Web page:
To the Point for 9/21/06


ACADEMICS? ATHLETICS? It’s a question that has been hovering around ever since kids from one school went out to compete against kids from the nearby school.

But ever since that first contest, there has also been a debate as to how much weight each area gets – from students, from parents, and from the school itself.

Can there be a balance between the two?

This week students across Indiana are taking the ISTEP+ state-mandated test. For sophomores, it is the Gateway Exam – the test that every Indiana high school student has to pass before being allowed to graduate. Parents have been sent home notes and reminders that children need to get plenty of rest and a good breakfast so that they can do their best on the testing.

Since President Bush enacted “No Child Left Behind” at the federal level, educators at the state and local levels have felt the pressure to get not only a vast majority of their students to pass – but eventually all of them must meet a federal standard.

That then filters down to the state level, where state superintendent Dr. Suellen Reed has led the charge to expect higher scores and demand more accountability.

The result? School corporations all over the state scramble each year to get children who are just coming back from summer vacation on the mark and underway in time to make a good showing on the state testing.

The school year now starts earlier, in part, because schools want to get as much education time as possible in before the testing begins.

And this week it all comes to a boil.

Not just here, where year after year Switzerland County students – particularly elementary students – are judged to be among the state’s best; but all over the state. Can you imagine being the principal of an inner city school that hasn’t been performing up to standard, and here comes another “measuring stick” that someone else came up with?

So there’s a lot of pressure this week, not only on the administrators and teachers, but also on the kids who are taking the test. Bad scores could mean less money – although it’s supposed to be exactly the opposite.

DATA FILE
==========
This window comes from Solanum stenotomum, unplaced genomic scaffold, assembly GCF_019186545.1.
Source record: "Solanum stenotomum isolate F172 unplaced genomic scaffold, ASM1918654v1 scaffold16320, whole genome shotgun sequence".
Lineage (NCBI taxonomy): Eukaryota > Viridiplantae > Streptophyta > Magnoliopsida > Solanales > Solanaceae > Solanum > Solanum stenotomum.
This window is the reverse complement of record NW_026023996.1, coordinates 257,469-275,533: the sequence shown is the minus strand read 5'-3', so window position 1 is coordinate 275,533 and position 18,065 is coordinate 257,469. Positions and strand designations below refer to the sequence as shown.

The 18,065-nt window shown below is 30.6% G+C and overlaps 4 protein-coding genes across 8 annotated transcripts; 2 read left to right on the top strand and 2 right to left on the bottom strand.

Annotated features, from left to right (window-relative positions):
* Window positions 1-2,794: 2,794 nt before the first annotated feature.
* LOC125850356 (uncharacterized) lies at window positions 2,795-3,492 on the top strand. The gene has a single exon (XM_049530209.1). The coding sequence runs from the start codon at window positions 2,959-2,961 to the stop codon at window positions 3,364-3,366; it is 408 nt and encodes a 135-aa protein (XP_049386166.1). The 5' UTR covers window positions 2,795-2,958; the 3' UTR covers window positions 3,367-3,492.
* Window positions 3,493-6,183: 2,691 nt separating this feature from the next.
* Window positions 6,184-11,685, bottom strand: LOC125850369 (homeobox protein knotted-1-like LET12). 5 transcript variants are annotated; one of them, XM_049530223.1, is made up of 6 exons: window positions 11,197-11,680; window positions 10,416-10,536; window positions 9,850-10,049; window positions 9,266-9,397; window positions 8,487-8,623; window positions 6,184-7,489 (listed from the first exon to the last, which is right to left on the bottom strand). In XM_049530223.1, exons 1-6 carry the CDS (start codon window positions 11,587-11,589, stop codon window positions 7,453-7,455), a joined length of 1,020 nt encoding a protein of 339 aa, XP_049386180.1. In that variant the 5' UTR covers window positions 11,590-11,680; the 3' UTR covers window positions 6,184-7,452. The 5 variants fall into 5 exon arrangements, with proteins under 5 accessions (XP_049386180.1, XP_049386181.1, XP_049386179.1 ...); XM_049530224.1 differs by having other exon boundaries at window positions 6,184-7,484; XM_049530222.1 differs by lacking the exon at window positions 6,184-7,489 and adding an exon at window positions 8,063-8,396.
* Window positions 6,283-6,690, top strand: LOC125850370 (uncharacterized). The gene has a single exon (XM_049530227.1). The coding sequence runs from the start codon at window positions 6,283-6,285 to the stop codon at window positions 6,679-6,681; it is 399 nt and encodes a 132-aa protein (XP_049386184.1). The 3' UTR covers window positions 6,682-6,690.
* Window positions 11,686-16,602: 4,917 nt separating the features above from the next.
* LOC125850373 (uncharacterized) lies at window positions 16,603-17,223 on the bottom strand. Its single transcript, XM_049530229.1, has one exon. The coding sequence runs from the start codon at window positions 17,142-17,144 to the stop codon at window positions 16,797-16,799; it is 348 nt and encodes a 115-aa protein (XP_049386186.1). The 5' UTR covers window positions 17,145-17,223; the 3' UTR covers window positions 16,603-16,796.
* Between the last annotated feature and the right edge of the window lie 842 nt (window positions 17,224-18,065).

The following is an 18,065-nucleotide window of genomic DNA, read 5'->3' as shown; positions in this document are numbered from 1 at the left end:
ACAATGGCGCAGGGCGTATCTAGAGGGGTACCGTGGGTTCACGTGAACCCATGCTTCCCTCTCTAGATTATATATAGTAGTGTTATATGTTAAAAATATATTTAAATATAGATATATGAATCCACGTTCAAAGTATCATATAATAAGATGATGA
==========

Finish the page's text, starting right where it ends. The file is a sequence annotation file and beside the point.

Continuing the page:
So we’ve got students all over the state on pins and needles about these tests, and we tell them that it’s one of the most important things that they will do and that they need to take it very seriously.

But mixed into the entire equation is a series of athletic events that are also occurring during the week.

Athletes are asked to get to bed early and get plenty of rest; but they are also asked to get on a bus and travel to another town for a competition.

Jac-Cen-Del and Rising Sun played soccer deep into the night in a pouring rain earlier this week. Buses from schools all around the area have been traveling all week.

So here’s the question: if the state is focusing on ISTEP results; and the federal government is looking at the state data – how important is it?

Is it important enough to declare a “dead week” for school athletics?

What if the Indiana Department of Education and the Indiana High School Athletic Association got together and agreed that during the week that the ISTEP tests are being given, there would be no school night athletic events?

We’re talking four days – Monday through Thursday – where students would have the chance to focus on their academics. No bus rides, no late nights. Allow the student-athlete to be a student for just four days.

Schools could resume playing on Friday night once the testing was completed, and the weekends before and after could be utilized, but there would be a statewide agreement that no teams would play during the testing week.

Heresy! You say.

Well, if our schools are really focused on what they are supposed to be focused on, then rescheduling four days of athletic events for the sake of the students’ academic achievement would be no big deal.

After all – every other school in Indiana would be rescheduling, too.

At all levels of education, we try and stress to our young people that academic achievement needs to be at the forefront, and then we turn around and appear to contradict ourselves when we have them participating in sporting events when they should be home getting some rest for the following day’s testing.

I sent an email to Dr. Reed with this proposal last year. I have yet to hear a response.

Maybe no response is a response.

Maybe – regardless of what “No Child Left Behind” and ISTEP+ mean – the real focus is somewhere else.

And that’s a shame.